• Support and participate in cluster working groups and sub-national clusters to facilitate exchange on assessment related and cross-cutting issues.
• Provide technical support and guidance on the design of assessments (e.g. tools, analysis framework,
etc), including gender, age, disability, and nexus-related considerations, and maintain a network of related stakeholders.
• Maintain a catalogue of assessments and support the sharing and use of findings in a
• Coordinate and manage secondary data reviews and context analysis, as required.
• Prepare or contribute to the preparation of various written reports, documents, and communications, including the Humanitarian Needs Overview.
• In collaboration with the IMU, oversee the development of data collection tools and processes to support inter-cluster or inter-agency assessments, in accordance with ISAC guidance on Data Responsibility.
• Provide training for partners on assessments and related topics, including MIRA, JIAF, data
preparedness and data responsibility.
Assessment Working Group (AWG) has been established under an agreed Terms of Reference with a workplan to support the Humanitarian Programme Cycle.
• AWG meetings have been organized and chaired on a regular basis, with meeting records drafted and
shared with members.
Multi-cluster or multi-agency assessments have been coordinated and provided with the necessary technical support.
• Reports and documents have been prepared based on agreed analysis frameworks and accurately
represent the available assessment and/or secondary data.
• An online catalogue of assessments is setup and provides a comprehensive register of assessments and findings.
• A situational monitoring framework has been setup to inform the HCT and ICCG of changes to the context that might impact the humanitarian vulnerabilities.
• Humanitarian partners have a working knowledge of assessment methodologies, analytical approaches,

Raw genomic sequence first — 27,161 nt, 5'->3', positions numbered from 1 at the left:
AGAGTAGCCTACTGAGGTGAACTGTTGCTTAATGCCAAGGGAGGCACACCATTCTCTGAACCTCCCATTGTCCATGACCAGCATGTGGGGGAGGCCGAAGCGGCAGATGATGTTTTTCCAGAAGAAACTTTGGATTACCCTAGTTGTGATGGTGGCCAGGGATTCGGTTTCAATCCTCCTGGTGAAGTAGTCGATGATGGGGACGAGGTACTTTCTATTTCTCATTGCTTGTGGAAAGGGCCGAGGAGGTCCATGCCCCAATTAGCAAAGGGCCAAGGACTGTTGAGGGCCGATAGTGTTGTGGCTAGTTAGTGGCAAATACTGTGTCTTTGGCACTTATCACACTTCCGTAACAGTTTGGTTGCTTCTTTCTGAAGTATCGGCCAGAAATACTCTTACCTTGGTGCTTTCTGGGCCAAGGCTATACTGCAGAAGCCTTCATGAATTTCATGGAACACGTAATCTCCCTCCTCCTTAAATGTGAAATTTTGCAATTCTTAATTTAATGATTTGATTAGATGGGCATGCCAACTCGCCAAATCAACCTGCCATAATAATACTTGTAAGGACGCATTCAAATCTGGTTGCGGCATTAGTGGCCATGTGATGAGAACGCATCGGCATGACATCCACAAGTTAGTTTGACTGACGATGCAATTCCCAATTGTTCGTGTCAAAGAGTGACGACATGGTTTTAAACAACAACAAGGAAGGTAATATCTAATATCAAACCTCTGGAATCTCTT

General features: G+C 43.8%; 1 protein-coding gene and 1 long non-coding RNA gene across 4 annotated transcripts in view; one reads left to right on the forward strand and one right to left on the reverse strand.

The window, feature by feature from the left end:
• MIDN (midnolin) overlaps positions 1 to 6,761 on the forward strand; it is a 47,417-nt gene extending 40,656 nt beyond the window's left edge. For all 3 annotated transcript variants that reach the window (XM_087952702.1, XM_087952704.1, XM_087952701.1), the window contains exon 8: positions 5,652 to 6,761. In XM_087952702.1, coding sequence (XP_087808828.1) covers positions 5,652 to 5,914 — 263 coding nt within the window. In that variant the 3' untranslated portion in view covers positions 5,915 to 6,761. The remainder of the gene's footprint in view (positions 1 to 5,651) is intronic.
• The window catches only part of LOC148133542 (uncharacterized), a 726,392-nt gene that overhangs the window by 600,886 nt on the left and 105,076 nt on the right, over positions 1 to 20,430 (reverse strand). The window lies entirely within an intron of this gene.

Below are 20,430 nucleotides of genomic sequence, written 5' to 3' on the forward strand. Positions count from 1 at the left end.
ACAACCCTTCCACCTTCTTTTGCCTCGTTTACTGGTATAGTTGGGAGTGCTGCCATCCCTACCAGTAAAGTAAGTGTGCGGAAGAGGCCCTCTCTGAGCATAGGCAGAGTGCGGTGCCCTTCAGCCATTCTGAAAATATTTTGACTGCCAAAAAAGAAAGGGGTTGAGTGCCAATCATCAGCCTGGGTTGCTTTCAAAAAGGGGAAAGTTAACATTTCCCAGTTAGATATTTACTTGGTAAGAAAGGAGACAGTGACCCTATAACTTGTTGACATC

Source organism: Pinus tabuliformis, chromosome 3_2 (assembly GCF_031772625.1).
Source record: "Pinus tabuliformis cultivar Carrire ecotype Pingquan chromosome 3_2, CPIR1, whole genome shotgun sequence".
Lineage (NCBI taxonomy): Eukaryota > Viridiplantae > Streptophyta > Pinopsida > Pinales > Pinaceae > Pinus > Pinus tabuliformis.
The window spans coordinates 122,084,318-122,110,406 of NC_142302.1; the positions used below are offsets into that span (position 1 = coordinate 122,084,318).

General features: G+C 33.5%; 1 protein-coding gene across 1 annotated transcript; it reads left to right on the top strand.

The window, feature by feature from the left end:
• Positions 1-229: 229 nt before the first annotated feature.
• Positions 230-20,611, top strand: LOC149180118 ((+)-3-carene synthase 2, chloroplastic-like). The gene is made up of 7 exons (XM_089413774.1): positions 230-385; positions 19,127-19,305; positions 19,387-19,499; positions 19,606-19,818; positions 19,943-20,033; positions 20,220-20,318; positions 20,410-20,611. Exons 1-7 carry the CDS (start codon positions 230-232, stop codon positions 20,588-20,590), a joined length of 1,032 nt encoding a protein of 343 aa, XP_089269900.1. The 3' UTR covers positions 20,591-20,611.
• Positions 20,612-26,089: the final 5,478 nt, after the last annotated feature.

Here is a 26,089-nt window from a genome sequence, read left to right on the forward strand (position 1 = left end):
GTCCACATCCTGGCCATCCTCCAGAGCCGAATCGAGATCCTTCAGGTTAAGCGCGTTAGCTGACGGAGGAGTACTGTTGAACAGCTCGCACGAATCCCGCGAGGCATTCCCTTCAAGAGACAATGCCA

and supporting guidance, including MIRA, JIAF, data preparedness and IASC Guidance on Data
Specific required skills (languages, experience, ability to work remotely/as a singleton, soft skills, etc.):
• A minimum of five years of progressively responsible experience in, humanitarian affairs, emergency preparedness, crisis/emergency relief management, rehabilitation, development, or other related area is
• Experience in planning and coordinating inter-cluster or inter-agency assessments.
• Knowledge of the humanitarian system to prepare for, manage, and deliver principled humanitarian action, including cross-cutting issues on gender, age, disability, climate change and humanitarian-
development and peace nexus.
• Knowledge of assessment related tools and guidance pertaining to the humanitarian sector, including
JIAF, MIRA, Kobo Toolbox, and Data Responsibility.
• Ability to conduct research and carry-out secondary data reviews, including an analytical ability to evaluate and integrate information from multiple sources and assess issues relating to the humanitarian situation.
• Ability to work under extreme pressure and remains calm in stressful situations.
• Ability to speak Ukrainian or Russian is desirable.